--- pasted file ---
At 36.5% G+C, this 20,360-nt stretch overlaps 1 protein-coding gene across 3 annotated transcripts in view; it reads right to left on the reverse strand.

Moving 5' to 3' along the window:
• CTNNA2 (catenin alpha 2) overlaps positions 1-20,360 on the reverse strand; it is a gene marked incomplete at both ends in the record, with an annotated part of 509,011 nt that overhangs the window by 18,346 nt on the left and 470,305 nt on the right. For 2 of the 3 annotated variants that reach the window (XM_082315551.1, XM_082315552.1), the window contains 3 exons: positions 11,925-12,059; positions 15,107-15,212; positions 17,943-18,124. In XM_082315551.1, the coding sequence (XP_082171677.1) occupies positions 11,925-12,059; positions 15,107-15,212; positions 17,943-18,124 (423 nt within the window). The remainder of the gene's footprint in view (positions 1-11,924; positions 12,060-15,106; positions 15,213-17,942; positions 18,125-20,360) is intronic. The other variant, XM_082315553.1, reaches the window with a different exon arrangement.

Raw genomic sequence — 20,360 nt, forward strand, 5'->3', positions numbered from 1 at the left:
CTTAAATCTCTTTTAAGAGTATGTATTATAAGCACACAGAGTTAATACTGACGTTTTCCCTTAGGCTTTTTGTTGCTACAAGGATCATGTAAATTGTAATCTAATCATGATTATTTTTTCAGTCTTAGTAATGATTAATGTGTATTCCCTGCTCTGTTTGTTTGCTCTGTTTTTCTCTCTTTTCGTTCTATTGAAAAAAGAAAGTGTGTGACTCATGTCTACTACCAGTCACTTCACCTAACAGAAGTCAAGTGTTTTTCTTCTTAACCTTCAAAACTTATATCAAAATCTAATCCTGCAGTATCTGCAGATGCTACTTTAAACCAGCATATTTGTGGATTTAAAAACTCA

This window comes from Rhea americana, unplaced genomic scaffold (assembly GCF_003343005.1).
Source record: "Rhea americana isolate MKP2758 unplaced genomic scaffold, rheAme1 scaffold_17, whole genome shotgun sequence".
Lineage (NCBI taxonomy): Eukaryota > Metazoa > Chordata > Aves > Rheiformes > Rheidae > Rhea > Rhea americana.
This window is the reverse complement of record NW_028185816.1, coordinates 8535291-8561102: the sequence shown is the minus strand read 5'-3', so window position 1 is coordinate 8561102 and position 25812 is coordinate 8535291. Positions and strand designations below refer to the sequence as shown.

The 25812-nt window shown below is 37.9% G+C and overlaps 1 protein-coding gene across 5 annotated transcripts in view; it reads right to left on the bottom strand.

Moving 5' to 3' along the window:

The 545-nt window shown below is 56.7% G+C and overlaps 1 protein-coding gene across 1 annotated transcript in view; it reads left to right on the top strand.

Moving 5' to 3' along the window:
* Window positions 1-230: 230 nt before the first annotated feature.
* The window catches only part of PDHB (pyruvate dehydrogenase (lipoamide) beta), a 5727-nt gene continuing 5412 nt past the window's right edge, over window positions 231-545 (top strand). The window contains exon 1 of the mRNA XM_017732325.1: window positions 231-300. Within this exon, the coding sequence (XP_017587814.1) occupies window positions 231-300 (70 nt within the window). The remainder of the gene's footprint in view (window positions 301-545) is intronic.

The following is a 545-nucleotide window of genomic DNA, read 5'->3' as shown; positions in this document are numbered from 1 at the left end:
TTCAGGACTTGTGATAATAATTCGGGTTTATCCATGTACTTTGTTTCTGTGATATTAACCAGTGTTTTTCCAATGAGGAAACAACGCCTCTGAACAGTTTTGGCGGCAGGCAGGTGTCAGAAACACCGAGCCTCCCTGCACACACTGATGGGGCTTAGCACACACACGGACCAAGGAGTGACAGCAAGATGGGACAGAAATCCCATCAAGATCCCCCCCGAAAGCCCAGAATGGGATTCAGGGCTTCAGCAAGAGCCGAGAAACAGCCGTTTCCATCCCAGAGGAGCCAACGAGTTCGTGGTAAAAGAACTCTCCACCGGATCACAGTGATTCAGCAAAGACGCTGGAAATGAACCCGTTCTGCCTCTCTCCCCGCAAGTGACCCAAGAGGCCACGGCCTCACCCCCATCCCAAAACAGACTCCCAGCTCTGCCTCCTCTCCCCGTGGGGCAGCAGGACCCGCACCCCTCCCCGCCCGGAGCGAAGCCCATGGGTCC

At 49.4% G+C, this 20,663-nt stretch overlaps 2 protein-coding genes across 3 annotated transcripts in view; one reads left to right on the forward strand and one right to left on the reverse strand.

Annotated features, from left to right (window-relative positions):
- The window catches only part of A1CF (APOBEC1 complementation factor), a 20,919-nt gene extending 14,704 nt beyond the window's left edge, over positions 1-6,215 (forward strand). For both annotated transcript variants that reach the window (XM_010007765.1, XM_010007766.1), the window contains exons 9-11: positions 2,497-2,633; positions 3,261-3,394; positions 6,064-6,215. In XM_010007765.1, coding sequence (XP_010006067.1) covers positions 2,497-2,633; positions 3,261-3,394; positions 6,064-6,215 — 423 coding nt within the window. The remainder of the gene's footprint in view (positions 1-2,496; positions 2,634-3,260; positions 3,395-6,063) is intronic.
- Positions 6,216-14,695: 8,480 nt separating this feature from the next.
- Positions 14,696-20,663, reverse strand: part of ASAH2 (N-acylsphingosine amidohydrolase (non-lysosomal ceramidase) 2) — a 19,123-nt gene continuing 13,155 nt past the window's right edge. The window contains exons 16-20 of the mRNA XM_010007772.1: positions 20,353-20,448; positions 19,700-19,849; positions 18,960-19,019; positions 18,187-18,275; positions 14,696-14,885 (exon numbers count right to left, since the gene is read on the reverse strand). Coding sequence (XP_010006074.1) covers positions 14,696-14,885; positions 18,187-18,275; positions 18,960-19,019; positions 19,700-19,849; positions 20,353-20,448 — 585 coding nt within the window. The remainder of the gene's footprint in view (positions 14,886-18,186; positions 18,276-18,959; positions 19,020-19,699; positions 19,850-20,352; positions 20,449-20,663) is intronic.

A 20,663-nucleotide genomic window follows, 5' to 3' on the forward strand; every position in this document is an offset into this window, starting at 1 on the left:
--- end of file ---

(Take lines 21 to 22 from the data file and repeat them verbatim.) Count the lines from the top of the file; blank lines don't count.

- Positions 6,216-14,695: 8,480 nt separating this feature from the next.
- Positions 14,696-20,663, reverse strand: part of ASAH2 (N-acylsphingosine amidohydrolase (non-lysosomal ceramidase) 2) — a 19,123-nt gene continuing 13,155 nt past the window's right edge. The window contains exons 16-20 of the mRNA XM_010007772.1: positions 20,353-20,448; positions 19,700-19,849; positions 18,960-19,019; positions 18,187-18,275; positions 14,696-14,885 (exon numbers count right to left, since the gene is read on the reverse strand). Coding sequence (XP_010006074.1) covers positions 14,696-14,885; positions 18,187-18,275; positions 18,960-19,019; positions 19,700-19,849; positions 20,353-20,448 — 585 coding nt within the window. The remainder of the gene's footprint in view (positions 14,886-18,186; positions 18,276-18,959; positions 19,020-19,699; positions 19,850-20,352; positions 20,449-20,663) is intronic.